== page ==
A Hong Kong lawmaker has called on authorities to look into promoting “red tourism” destinations to appeal to cross-border visitors, adding that it was “worth retracing the footsteps” of well-known mainland figures who have passed through the city.
Lau Chi-pang made the suggestion during a Legislative Council meeting on Wednesday.
“All along, we’ve used food, shopping, theme parks… to attract tourists,” the pro-Beijing legislator said. “But now, since the reopening of the border [with mainland China], we’ve seen that the interests of tourists to Hong Kong – especially mainland tourists – are quite diverse.”
The lawmaker referred to tourists posing with McDonald’s fast food near signs for Macdonnell Road in the Mid-Levels neighbourhood, and visiting the former police station at Yau Ma Tei for selfies. In recent weeks, the two destinations have reportedly been popularised as places to visit in Hong Kong on Xiaohongshu, a mainland social media app.
“What I want to raise is something officials may not have considered – red historical spots,” Lau said.
“In the past, top mainland political figures, scholars and very famous people have come to Hong Kong,” he added. “Some stayed for a long time [while] some were just passing through. But it’s worth retracing their footsteps.”
In mainland China, red tourism – referring to landmarks with historical significance to the Chinese Communist Party – has been promoted by authorities in a bid to boost the country’s tourism industry. According to the Chinese government, in 2016, over 300 sites nationwide, from museums to memorial parks, are featured on the list.
In response, Undersecretary for Culture, Sports and Tourism Raistlin Lau said the bureau was currently in discussions about the topic.
‘Good Hong Kong stories’
Hong Kong has seen an influx of mainland Chinese visitors over the past few months since the resumption of quarantine-free travel in January – a relaxation that came after nearly three years of strict Covid-19 rules.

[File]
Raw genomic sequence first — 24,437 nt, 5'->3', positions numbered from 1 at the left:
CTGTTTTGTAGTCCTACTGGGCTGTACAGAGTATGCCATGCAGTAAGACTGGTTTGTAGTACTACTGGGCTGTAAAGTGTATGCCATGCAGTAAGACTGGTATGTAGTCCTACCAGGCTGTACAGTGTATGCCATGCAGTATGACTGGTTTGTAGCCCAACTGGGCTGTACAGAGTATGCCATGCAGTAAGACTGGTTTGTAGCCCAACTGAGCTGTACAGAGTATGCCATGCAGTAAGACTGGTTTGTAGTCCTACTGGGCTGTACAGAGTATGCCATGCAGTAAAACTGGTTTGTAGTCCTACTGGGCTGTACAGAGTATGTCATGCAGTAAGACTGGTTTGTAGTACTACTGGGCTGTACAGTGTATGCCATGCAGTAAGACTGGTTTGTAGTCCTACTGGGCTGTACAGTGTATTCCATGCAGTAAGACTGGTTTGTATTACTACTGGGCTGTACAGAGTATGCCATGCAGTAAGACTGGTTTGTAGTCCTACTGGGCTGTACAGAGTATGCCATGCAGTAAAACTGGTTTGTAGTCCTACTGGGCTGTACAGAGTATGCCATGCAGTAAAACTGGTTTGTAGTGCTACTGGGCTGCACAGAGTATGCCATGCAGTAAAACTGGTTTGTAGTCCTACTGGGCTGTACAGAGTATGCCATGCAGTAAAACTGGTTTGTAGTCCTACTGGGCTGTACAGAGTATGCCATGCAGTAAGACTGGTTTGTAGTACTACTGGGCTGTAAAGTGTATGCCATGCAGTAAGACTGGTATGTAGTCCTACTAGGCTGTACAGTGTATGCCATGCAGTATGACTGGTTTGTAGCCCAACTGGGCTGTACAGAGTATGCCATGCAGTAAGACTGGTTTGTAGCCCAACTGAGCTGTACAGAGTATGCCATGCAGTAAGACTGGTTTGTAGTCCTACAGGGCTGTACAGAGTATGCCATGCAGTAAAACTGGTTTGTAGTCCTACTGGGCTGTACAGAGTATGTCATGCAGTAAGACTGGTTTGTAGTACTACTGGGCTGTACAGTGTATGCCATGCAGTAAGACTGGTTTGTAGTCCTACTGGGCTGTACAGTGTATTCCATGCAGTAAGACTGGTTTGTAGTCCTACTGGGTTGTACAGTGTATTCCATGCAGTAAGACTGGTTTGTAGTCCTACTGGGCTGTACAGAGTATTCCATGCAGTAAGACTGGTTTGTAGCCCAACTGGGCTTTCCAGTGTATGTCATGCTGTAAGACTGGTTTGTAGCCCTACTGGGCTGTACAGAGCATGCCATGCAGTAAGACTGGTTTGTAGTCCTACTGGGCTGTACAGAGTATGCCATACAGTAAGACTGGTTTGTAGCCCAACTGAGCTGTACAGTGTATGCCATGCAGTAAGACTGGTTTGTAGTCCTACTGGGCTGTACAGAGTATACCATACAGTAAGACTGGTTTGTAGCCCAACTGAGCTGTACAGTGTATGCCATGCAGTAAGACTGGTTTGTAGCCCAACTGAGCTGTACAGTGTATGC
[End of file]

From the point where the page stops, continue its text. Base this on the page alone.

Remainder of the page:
Over the Labour Day holiday, an extended national break from April 29 to May 3, the city saw around 14,000 tourists come to Hong Kong as part of mainland tour groups, Lau said.
The relaxation of travel rules has also seen the return of budget mainland tours to the city. According to local media reports, tourists joining some of these tours have been eating at low-cost or fast food restaurants.
Lawmaker Jeffrey Lam asked what the government could do about such “unsatisfactory” tour groups.
“Over Golden Week, we saw many tour groups arrange for tourists to eat at the same restaurants, to eat the same food. We always say we need to tell good Hong Kong stories. How can we make sure that [tourists] go back and tell good Hong Kong stories?” Lam said.
Lau replied that the “most important thing” was that their tour experiences matched what was promised to them.
“As for the specific arrangements, it depends on how much… [they can] pay and what they hope to see,” he added.
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